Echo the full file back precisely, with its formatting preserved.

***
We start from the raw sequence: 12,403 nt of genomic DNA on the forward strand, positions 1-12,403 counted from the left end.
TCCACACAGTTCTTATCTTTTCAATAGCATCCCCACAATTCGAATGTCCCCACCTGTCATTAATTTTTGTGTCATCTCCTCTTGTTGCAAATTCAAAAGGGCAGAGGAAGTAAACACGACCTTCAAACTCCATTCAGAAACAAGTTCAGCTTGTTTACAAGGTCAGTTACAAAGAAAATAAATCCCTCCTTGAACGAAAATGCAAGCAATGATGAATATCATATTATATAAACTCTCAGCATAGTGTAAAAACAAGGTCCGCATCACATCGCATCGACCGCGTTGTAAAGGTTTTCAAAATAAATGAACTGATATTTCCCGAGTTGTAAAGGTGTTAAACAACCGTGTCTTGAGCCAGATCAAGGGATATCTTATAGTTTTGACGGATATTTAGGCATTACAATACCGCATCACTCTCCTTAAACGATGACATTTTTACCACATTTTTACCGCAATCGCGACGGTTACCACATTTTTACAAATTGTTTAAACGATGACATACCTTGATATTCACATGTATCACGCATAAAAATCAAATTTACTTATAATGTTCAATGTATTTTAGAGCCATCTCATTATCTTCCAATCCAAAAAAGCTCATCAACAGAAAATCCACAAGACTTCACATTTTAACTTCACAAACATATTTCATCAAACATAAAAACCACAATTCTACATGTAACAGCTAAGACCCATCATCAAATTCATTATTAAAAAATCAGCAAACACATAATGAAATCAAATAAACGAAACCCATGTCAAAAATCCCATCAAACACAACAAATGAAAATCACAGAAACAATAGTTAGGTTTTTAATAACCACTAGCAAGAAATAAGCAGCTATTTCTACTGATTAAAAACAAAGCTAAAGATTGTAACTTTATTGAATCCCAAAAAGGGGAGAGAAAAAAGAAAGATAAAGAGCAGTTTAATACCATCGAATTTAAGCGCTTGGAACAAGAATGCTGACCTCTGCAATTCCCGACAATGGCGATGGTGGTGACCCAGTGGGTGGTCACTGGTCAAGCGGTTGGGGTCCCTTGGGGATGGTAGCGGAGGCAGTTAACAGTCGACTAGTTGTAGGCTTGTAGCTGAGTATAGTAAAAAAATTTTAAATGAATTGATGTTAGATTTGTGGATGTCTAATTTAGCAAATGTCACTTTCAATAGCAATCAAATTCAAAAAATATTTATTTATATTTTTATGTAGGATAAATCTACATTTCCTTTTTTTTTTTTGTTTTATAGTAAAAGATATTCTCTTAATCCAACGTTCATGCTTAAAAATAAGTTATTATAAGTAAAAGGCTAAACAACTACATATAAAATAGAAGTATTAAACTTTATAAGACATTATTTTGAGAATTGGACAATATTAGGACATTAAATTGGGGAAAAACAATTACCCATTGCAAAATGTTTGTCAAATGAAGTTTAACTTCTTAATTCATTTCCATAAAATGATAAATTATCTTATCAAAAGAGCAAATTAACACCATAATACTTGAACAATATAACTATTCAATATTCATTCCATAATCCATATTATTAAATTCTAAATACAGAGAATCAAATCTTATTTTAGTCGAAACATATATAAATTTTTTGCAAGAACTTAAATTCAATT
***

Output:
We start from the raw sequence: 12,403 nt of genomic DNA on the forward strand, positions 1-12,403 counted from the left end.
TCCACACAGTTCTTATCTTTTCAATAGCATCCCCACAATTCGAATGTCCCCACCTGTCATTAATTTTTGTGTCATCTCCTCTTGTTGCAAATTCAAAAGGGCAGAGGAAGTAAACACGACCTTCAAACTCCATTCAGAAACAAGTTCAGCTTGTTTACAAGGTCAGTTACAAAGAAAATAAATCCCTCCTTGAACGAAAATGCAAGCAATGATGAATATCATATTATATAAACTCTCAGCATAGTGTAAAAACAAGGTCCGCATCACATCGCATCGACCGCGTTGTAAAGGTTTTCAAAATAAATGAACTGATATTTCCCGAGTTGTAAAGGTGTTAAACAACCGTGTCTTGAGCCAGATCAAGGGATATCTTATAGTTTTGACGGATATTTAGGCATTACAATACCGCATCACTCTCCTTAAACGATGACATTTTTACCACATTTTTACCGCAATCGCGACGGTTACCACATTTTTACAAATTGTTTAAACGATGACATACCTTGATATTCACATGTATCACGCATAAAAATCAAATTTACTTATAATGTTCAATGTATTTTAGAGCCATCTCATTATCTTCCAATCCAAAAAAGCTCATCAACAGAAAATCCACAAGACTTCACATTTTAACTTCACAAACATATTTCATCAAACATAAAAACCACAATTCTACATGTAACAGCTAAGACCCATCATCAAATTCATTATTAAAAAATCAGCAAACACATAATGAAATCAAATAAACGAAACCCATGTCAAAAATCCCATCAAACACAACAAATGAAAATCACAGAAACAATAGTTAGGTTTTTAATAACCACTAGCAAGAAATAAGCAGCTATTTCTACTGATTAAAAACAAAGCTAAAGATTGTAACTTTATTGAATCCCAAAAAGGGGAGAGAAAAAAGAAAGATAAAGAGCAGTTTAATACCATCGAATTTAAGCGCTTGGAACAAGAATGCTGACCTCTGCAATTCCCGACAATGGCGATGGTGGTGACCCAGTGGGTGGTCACTGGTCAAGCGGTTGGGGTCCCTTGGGGATGGTAGCGGAGGCAGTTAACAGTCGACTAGTTGTAGGCTTGTAGCTGAGTATAGTAAAAAAATTTTAAATGAATTGATGTTAGATTTGTGGATGTCTAATTTAGCAAATGTCACTTTCAATAGCAATCAAATTCAAAAAATATTTATTTATATTTTTATGTAGGATAAATCTACATTTCCTTTTTTTTTTTTGTTTTATAGTAAAAGATATTCTCTTAATCCAACGTTCATGCTTAAAAATAAGTTATTATAAGTAAAAGGCTAAACAACTACATATAAAATAGAAGTATTAAACTTTATAAGACATTATTTTGAGAATTGGACAATATTAGGACATTAAATTGGGGAAAAACAATTACCCATTGCAAAATGTTTGTCAAATGAAGTTTAACTTCTTAATTCATTTCCATAAAATGATAAATTATCTTATCAAAAGAGCAAATTAACACCATAATACTTGAACAATATAACTATTCAATATTCATTCCATAATCCATATTATTAAATTCTAAATACAGAGAATCAAATCTTATTTTAGTCGAAACATATATAAATTTTTTGCAAGAACTTAAATTCAATT